Signs of a hard winter to come
As I've strolled about Boston this month, I've noticed a bountiful crop of berries on such shrubs as cotoneaster and holly. And I'll have to admit that the first thing that popped into my mind was, "Guess we're in for a hard winter."Skip to next paragraph
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Now, I know better. Those berries grew from blooms that were pollinated earlier in the year and their abundance is a result of the weather, the number of pollinators at bloom time, and the amount of water -- and care the plants received -- since then, plus how many blossoms there were in the first place.
Nevertheless, each fall when temperatures start falling, I think about those homey prognostications of bad winters to come. (Ever notice how no one predicts a mild winter? We may long for one, but it's not as much fun to anticipate.)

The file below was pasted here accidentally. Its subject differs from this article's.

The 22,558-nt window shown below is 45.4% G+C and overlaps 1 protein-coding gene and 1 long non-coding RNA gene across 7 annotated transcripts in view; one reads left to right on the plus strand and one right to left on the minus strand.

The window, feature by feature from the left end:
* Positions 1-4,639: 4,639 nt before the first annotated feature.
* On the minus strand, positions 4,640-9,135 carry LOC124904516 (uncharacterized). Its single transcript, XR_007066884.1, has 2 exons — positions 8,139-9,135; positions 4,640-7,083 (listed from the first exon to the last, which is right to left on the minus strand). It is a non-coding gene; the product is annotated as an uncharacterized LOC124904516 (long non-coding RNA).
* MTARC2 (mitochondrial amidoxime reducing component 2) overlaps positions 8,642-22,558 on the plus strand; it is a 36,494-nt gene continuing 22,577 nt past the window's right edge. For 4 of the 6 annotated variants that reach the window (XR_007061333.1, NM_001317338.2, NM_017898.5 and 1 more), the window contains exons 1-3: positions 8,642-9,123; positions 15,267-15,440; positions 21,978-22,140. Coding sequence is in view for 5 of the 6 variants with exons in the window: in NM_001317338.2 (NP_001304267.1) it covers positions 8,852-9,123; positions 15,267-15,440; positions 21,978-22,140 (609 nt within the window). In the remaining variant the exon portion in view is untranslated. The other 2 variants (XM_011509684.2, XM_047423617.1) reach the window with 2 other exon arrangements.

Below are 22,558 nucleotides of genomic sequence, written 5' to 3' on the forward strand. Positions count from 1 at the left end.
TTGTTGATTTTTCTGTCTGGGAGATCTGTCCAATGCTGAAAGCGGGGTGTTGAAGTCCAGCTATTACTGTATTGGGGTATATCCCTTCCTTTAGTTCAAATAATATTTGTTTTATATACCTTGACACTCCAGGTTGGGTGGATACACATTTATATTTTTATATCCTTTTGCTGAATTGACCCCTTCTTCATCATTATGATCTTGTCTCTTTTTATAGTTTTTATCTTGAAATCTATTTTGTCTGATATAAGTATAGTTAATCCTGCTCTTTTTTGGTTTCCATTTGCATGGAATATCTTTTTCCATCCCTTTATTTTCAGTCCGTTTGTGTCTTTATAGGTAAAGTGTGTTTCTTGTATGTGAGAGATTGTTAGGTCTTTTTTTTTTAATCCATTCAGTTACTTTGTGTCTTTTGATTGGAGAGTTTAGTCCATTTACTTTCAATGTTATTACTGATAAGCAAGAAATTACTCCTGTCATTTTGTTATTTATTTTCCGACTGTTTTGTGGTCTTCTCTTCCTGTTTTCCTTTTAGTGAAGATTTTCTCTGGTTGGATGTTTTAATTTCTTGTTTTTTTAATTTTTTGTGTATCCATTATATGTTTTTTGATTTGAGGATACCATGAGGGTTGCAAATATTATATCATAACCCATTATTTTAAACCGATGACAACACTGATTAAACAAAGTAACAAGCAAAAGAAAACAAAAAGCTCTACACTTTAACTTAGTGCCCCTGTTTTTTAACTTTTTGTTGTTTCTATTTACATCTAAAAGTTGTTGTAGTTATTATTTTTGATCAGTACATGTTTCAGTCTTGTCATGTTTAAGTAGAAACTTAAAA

I'm not really a winter person, and I'll have to confess that I have to work at appreciating fall, my mom's favorite season. Not that I don't love its fabulous foliage, pumpkins, mums, scarecrows, and lower humidity levels. It's just that those nights in the 50s, then 40s, are too much of a reminder that Old Man Winter is on his way.
So after the berry incident, I began thinking about all the "signs" predicting a hard winter -- woolly worms, squirrels with extra-bushy tails, an extra-large crop of acorns on oak trees, and so forth.
I thought it would be fun to explore some of the folklore about fortelling harsh winter weather.
This guessing about the winter ahead goes back a long way. Here's some early North Carolina folklore about it.
Here are 20 homespun "methods" from the Farmers' Almanac.
And 20 more.
Ever hear of predicting winter weather by cutting open a persimmon and looking at the seed?
And finally, did you ever think about what the woolly worm or woolly bear caterpillar becomes when it grows up? This interesting article explains: They're the "larval form of the Isabella tiger moth, which is a medium-sized moth, with yellowish-orange and cream-colored wings spotted with black."
It also explains why, although woolly worms reach maturity in summer, you see so many of them in fall -- they're searching for places to overwinter (under leaves or logs, etc.).
I like knowing the facts, but still, the legends are more fun!